The Need for Practice
In addition, pointing out to students that practice is needed to acquire any language, and class may very well be their main opportunity to practice, especially if they don’t work outside their homes or cultural neighborhoods, will establish a further desire to use English in class. ESL students, having some experience as language learners, will usually readily, if grudgingly, agree on the need for continual practice to improve.
Once some underlying principles of an ESL class—the importance of English as a common language, the need for practice--have been recognized, the teacher then can move forward to creating opportunities for practice. This is admittedly difficult in the monolingual classroom, but it can be done.
Methods for Creating Opportunities for Practice in the Monolingual Classroom
Choice of Materials
Some materials are so heavily imbedded in their own cultures that it is near impossible to discuss them in a language other than of that culture. Discussions of the Old West, for example, are perhaps best conducted in American English. (An essay by the humorist James Thurber on the hilarious attempts to translate the tales of Billy the Kid into French is one that has long remained in my memory.)
The teacher will probably see students who attempt to switch back to their primary languages to discuss something like panning for gold getting stuck and saying, “I don’t know how to say this in—” and then returning to English, the “natural” vehicle for discussing this particular phenomenon. In addition, students are likely to recognize more everyday conversations such as what to say to an arresting police officer when stopped for a traffic violation as best conducted in English, the language they will certainly be having these conversations in, and again so much of the conversation is again embedded in a culture of driving, traffic tickets, and car registration and insurance, that translating it becomes problematic in and of itself.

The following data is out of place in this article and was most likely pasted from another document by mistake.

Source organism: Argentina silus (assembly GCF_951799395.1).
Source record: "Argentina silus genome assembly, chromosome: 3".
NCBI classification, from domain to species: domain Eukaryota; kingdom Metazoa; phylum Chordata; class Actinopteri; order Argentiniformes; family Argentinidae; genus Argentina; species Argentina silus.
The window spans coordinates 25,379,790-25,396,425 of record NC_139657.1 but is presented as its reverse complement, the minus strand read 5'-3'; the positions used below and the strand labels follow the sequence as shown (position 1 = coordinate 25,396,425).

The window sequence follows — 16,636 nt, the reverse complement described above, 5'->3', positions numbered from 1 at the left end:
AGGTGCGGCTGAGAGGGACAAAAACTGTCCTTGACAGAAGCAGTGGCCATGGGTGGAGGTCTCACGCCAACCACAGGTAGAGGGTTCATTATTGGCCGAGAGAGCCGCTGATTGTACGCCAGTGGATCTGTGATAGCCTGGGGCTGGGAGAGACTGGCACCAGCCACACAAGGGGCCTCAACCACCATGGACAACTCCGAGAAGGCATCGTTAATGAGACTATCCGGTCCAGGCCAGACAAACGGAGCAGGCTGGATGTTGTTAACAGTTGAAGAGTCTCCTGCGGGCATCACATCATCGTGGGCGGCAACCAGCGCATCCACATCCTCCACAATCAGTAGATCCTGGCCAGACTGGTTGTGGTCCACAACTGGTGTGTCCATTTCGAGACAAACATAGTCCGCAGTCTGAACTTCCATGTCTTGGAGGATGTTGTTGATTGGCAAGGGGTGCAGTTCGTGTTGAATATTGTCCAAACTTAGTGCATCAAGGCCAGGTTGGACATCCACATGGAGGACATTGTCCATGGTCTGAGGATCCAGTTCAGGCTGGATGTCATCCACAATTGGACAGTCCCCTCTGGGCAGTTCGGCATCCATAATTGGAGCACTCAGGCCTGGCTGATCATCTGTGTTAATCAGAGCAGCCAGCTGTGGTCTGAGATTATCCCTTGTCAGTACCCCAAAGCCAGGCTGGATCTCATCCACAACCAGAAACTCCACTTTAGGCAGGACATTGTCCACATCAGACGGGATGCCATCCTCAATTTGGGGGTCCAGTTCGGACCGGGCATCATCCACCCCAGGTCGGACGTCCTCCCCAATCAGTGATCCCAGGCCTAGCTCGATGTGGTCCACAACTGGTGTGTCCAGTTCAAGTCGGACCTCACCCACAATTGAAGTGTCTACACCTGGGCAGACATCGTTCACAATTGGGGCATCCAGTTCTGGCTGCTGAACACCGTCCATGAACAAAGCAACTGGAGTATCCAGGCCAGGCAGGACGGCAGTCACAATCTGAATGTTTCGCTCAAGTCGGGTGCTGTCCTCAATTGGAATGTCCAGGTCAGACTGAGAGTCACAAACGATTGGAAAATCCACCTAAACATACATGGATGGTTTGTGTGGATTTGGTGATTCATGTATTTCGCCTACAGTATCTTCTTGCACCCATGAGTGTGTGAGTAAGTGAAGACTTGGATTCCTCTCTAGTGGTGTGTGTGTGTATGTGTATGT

As much as possible, scatter your few “diverse” students, those whose primary language differs from that of the rest of the class, throughout different groups rather than allowing them to cluster together. Also, go around and sit in on the different groups a short time each yourself, thereby promoting the use of English to include everyone.
Roleplay “American” Situations
As with materials, there are certain situations that are so quintessential to a culture that it seems almost ridiculous to conduct them in anything but the language of that culture. There probably are ways in other languages to talk to telemarketers and respond to “paper or plastic” in the grocery store, but English seems almost the native language to these situations. Setting up situations where it feels almost “right” to speak English is another strategy to use.
Getting students to speak English in the monolingual or near-monolingual class can be challenging.
Some strategies beyond urging students to “speak English” repeatedly are called for. Therefore, using strategies such as helping students to recognize the value of use of English and setting up situations in which it seems almost necessary to do so will keep students focused on using English in their ESL class—perhaps the only time they will have extended practice in their second language.
What are some of the common concerns and methods of addressing the monolingual ESL class in your experience?